Monday, July 23, 2007

Off to Higher Things

The boys and I are on our way to the youth conference in Minneapolis this week. We enjoyed supper at Culvers earlier. Now we've stopped for the night in Eau Claire. Paul kept saying as we drove through this part of the state, "Wow, this looks like Wisconsin. Oh, I feel like an Illinois tourist!" Now for a good night's sleep because I'm sure we won't be getting much sleep for the rest of the week.

Government Mandated Schooling

I live with only five people. Within 36 hours after the release of The Deathly Hallows, THREE of these people (unbeknownst to each other) informed me:
"Guess what the evil people do? They outlaw homeschooling and other private schools!"

The Fishbowl for the Pastor's Wife

A few weeks ago I met the new wife of a previously-widowed friend. In making polite conversation, she learned that I was a pastor's wife. So she was interested in why I attended Bible class at my father-confessor's church. I acknowledged that there were some pretty nice things about being "just one of the laymen" without being The Pastor's Wife. She was trying to be understanding and sympathetic, thinking about the experience of some other women she knew who were married to pastors, and thinking that would be my experience too.

She talked about how it's hard to live in the fishbowl. I explained that doesn't bother me tremendously. After all, I blab all about our lives on the Internet here anyway. And I know that in this rural area, everybody's life is fodder for the gossip mill; it's not unique to the pastor's family.

She suggested that it's hard for kids to live up to the expectations of being pastor's kids. I don't think my kids had too much of a hard time with that. For one thing, the only thing I impressed on them was what they did or didn't do because they're Christians. No special standards for the pastor's kids, except that we wouldn't allow them to volunteer to mow the church lawn. Now, my kids WERE held to some standards occasionally because we didn't want to give homeschoolers a bad name. "You be polite today. We don't want people to think poorly of other homeschoolers just because of some dingbattiness today on our fieldtrip."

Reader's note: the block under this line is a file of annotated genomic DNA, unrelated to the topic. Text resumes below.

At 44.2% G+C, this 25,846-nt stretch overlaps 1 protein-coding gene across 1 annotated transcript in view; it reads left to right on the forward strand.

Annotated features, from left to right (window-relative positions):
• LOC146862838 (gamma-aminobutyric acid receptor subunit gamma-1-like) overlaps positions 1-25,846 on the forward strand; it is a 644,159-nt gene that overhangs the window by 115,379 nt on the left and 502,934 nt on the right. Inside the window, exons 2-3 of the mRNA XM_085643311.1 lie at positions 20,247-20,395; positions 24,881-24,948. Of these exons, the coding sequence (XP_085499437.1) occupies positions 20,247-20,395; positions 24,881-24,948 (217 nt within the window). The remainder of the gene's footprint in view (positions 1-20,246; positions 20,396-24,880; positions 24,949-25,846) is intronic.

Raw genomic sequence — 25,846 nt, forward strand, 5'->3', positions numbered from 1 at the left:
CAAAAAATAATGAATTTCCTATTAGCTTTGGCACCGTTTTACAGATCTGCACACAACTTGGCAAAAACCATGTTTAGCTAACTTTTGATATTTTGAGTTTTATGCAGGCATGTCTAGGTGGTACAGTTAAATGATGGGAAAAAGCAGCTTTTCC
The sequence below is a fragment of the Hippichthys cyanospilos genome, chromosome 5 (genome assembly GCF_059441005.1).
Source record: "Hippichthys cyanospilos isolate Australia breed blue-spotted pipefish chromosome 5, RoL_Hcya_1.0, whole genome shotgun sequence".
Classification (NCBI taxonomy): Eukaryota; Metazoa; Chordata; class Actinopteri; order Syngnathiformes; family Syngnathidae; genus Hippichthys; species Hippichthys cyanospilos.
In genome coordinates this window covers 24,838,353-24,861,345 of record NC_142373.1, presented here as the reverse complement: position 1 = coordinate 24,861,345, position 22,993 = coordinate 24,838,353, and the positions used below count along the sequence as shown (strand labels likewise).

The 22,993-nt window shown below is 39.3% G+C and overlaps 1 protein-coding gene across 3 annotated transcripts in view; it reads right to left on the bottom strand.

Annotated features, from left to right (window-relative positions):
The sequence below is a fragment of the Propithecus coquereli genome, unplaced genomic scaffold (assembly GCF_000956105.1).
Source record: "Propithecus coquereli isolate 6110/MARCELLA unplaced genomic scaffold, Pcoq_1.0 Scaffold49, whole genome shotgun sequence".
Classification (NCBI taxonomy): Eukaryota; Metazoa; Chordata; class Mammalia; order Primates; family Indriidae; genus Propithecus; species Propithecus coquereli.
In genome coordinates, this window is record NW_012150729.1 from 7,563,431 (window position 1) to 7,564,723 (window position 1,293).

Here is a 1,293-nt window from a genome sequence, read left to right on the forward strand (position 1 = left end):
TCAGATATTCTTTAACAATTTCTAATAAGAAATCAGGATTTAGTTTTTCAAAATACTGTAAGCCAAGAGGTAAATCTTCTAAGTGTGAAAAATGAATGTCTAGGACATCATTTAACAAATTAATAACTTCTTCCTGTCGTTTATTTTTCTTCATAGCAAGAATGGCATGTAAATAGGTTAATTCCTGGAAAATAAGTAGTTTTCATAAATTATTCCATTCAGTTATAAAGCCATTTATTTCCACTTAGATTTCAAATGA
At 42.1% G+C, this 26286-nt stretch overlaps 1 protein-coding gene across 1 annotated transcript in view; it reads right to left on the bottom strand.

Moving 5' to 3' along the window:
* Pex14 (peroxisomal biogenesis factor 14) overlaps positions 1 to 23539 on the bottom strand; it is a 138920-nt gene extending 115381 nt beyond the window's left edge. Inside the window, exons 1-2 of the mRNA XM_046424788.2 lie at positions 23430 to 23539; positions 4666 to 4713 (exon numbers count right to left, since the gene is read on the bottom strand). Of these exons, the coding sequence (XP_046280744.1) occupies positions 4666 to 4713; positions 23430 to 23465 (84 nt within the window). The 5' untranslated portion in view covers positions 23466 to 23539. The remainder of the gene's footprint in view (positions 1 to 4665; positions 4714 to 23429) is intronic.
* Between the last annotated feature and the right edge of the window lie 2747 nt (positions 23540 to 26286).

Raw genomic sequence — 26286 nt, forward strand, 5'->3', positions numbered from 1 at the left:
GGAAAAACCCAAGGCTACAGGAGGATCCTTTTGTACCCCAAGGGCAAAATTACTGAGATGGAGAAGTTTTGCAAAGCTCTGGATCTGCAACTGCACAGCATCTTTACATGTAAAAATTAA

Next my friend's wife suggested that it's hard for pastors' wives because they're expected to do so much at church. But I don't. My husband is the pastor. I have enough to do with my own activities. I am careful not to do more at church than I would if I were married to the plumber. So that's no big deal for me either.

What I like about going to Bible class somewhere else is being free to ask questions in Bible class. I don't have to worry about the stupidity of what I ask, or the depth of what I ask, or the peripheralness of what I ask. I know that my questions don't reflect on the pastor there like they do here (though it's probably not the same in all congregations), and that provides a certain level of freedom to receive God's word without worrying about what people think.

That's the fishbowl that worries me. Not whether my house is clean. Not how my children behave. Not how involved or uninvolved I am in church activities. Not my lack of stylishness. But that people may think my beliefs, my confession, my thoughts, my struggles, are reflective of what their pastor thinks. They may be the same; they may not. But given that people will assume my thoughts are likely to reflect the pastor's thoughts, I do not say much at church here. That's why the freedom to participate in Bible class out of the fishbowl can be so helpful.